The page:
Researchers at Princeton University have built a web app that lets you (and them) spy on your smart home devices to see what they’re up to.
The open source tool, called IoT Inspector, is available for download here. (Currently it’s Mac OS only, with a wait list for Windows or Linux.)
In a blog about the effort the researchers write that their aim is to offer a simple tool for consumers to analyze the network traffic of their Internet connected gizmos. The basic idea is to help people see whether devices such as smart speakers or wi-fi enabled robot vacuum cleaners are sharing their data with third parties. (Or indeed how much snitching their gadgets are doing.)
Testing the IoT Inspector tool in their lab the researchers say they found a Chromecast device constantly contacting Google’s servers even when not in active use.
A Geeni smart bulb was also found to be constantly communicating with the cloud — sending/receiving traffic via a URL (tuyaus.com) that’s operated by a China-based company with a platform which controls IoT devices.
There are other ways to track devices like this — such as setting up a wireless hotspot to sniff IoT traffic using a packet analyzer like WireShark. But the level of technical expertise required makes them difficult for plenty of consumers.
Whereas the researchers say their web app doesn’t require any special hardware or complicated set-up so it sounds easier than trying to go packet sniffing your devices yourself. (Gizmodo, which got an early look at the tool, describes it as “incredibly easy to install and use”.)
One wrinkle: The web app doesn’t work with Safari; requiring either Firefox or Google Chrome (or a Chromium-based browser) to work.
The main caveat is that the team at Princeton do want to use the gathered data to feed IoT research — so users of the tool will be contributing to efforts to study smart home devices.
The title of their research project is Identifying Privacy, Security, and Performance Risks of Consumer IoT Devices. The listed principle investigators are professor Nick Feamster and postdoctoral researcher Danny Yuxing Huang at the university’s Computer Science department.
The Princeton team says it intends to study privacy and security risks and network performance risks of IoT devices. But they also note they may share the full dataset with other non-Princeton researchers after a standard research ethics approval process. So users of IoT Inspector will be participating in at least one research project. (Though the tool also lets you delete any collected data — per device or per account.)
“With IoT Inspector, we are the first in the research community to produce an open-source, anonymized dataset of actual IoT network traffic, where the identity of each device is labelled,” the researchers write. “We hope to invite any academic researchers to collaborate with us — e.g., to analyze the data or to improve the data collection — and advance our knowledge on IoT security, privacy, and other related fields (e.g., network performance).”
They have produced an extensive FAQ which anyone thinking about running the tool should definitely read before getting involved with a piece of software that’s explicitly designed to spy on your network traffic. (tl;dr, they’re using ARP-spoofing to intercept traffic data — a technique they warn may slow your network, in addition to the risk of their software being buggy.)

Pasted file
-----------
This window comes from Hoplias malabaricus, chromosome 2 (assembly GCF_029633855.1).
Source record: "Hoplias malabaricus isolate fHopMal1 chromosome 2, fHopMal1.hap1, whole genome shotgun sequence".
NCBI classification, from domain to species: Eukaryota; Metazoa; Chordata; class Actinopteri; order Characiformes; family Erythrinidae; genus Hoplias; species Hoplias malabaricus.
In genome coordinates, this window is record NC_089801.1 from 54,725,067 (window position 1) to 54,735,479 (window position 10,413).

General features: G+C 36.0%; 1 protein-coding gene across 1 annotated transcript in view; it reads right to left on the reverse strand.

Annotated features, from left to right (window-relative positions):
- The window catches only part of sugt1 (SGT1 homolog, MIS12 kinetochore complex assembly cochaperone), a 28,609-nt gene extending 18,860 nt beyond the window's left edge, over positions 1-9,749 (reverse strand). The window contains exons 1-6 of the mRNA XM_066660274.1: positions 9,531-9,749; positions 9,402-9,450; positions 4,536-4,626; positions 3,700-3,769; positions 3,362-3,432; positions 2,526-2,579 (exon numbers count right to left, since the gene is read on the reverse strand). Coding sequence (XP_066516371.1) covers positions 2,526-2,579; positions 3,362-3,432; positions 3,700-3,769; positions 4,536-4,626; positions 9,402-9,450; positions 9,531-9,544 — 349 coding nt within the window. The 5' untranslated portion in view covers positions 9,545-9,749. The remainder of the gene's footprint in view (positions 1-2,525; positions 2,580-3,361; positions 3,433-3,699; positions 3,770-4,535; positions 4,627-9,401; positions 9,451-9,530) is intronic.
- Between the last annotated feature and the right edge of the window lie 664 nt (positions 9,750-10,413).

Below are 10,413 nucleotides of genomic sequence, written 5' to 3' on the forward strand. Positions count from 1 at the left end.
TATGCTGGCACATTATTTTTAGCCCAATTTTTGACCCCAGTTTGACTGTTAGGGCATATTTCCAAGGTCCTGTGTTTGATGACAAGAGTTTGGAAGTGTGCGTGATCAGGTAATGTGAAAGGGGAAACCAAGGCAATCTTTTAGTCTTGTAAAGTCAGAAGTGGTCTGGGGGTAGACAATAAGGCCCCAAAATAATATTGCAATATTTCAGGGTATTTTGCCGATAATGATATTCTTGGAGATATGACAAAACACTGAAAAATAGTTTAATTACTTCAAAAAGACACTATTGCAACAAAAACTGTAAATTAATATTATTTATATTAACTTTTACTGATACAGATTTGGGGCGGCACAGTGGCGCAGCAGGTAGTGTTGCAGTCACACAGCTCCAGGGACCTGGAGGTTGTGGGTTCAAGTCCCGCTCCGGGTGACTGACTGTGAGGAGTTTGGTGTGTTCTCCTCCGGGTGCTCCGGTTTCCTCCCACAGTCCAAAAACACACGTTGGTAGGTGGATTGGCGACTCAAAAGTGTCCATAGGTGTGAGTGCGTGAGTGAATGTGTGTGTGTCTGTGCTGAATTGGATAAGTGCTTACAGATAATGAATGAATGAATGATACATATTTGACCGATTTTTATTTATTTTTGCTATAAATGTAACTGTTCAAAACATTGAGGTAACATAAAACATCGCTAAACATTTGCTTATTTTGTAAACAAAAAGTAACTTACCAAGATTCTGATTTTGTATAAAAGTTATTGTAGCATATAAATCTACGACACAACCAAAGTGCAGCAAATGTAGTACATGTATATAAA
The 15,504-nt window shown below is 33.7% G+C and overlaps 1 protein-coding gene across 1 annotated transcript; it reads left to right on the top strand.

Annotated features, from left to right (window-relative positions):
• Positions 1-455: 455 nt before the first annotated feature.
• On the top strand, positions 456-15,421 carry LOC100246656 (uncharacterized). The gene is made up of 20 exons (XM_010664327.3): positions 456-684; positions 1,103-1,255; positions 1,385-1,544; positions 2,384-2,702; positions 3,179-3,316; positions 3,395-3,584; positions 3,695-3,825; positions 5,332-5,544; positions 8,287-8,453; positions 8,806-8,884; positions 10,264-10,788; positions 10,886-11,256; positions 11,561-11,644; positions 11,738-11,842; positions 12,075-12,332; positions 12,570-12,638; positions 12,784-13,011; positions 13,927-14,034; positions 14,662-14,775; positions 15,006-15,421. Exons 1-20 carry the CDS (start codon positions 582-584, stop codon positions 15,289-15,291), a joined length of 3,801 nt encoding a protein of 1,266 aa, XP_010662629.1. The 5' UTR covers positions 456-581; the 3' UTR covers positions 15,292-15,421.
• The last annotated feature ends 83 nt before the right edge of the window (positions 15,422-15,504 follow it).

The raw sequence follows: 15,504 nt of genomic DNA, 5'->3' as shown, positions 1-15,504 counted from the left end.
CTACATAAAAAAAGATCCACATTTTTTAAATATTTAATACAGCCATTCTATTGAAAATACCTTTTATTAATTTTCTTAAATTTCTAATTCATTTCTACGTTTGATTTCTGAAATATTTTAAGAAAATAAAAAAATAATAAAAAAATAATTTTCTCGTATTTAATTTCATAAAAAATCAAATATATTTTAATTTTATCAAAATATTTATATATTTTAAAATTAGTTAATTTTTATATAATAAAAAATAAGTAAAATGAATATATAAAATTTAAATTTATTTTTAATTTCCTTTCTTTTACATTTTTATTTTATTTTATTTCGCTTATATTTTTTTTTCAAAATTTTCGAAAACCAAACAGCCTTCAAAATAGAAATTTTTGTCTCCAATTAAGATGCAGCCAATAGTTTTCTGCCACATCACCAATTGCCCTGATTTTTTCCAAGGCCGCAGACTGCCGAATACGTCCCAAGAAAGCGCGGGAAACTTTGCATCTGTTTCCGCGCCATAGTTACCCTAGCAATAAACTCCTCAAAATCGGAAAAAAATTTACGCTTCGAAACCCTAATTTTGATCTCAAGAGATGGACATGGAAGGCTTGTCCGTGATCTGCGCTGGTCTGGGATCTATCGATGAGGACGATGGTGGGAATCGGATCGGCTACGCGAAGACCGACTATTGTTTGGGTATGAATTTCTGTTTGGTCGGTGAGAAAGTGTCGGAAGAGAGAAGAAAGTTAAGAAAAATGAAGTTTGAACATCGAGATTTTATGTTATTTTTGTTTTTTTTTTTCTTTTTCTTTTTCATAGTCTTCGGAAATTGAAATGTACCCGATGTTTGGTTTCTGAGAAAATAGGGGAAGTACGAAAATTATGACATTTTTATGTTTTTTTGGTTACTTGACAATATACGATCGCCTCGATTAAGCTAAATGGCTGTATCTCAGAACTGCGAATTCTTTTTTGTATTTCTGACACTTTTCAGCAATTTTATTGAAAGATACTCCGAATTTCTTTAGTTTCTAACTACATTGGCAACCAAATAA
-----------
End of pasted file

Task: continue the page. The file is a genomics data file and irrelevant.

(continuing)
The dataset that’s being harvesting by the traffic analyzer tool is anonymized and the researchers specify they’re not gathering any public-facing IP addresses or locations. But there are still some privacy risks — such as if you have smart home devices you’ve named using your real name. So, again, do read the FAQ carefully if you want to participate.
For each IoT device on a network the tool collects multiple data-points and sends them back to servers at Princeton University — including DNS requests and responses; destination IP addresses and ports; hashed MAC addresses; aggregated traffic statistics; TLS client handshakes; and device manufacturers.
The tool has been designed not to track computers, tablets and smartphones by default, given the study focus on smart home gizmos. Users can also manually exclude individual smart devices from being tracked if they’re able to power them down during set up or by specifying their MAC address.
Up to 50 smart devices can be tracked on the network where IoT Inspector is running. Anyone with more than 50 devices is asked to contact the researchers to ask for an increase to that limit.
The project team has produced a video showing how to install the app on Mac:
Finally, the feature everyone has been asking for: Gmail 👏 emoji 👏 reactions 👏.
You can now reply to an email just like it’s an instant messaging chat, tacking on a “crying laughing” emoji to an email instead of replying. Google has a whole support article detailing the new feature, which allows you to “express yourself and quickly respond to emails with emojis.” Like a messaging app, a row of emoji reaction counts will appear below your email now, and other people on the thread can tap to add to the reaction count. Currently, it’s only on the Android Gmail app, but it’s presumably coming to other Gmail clients.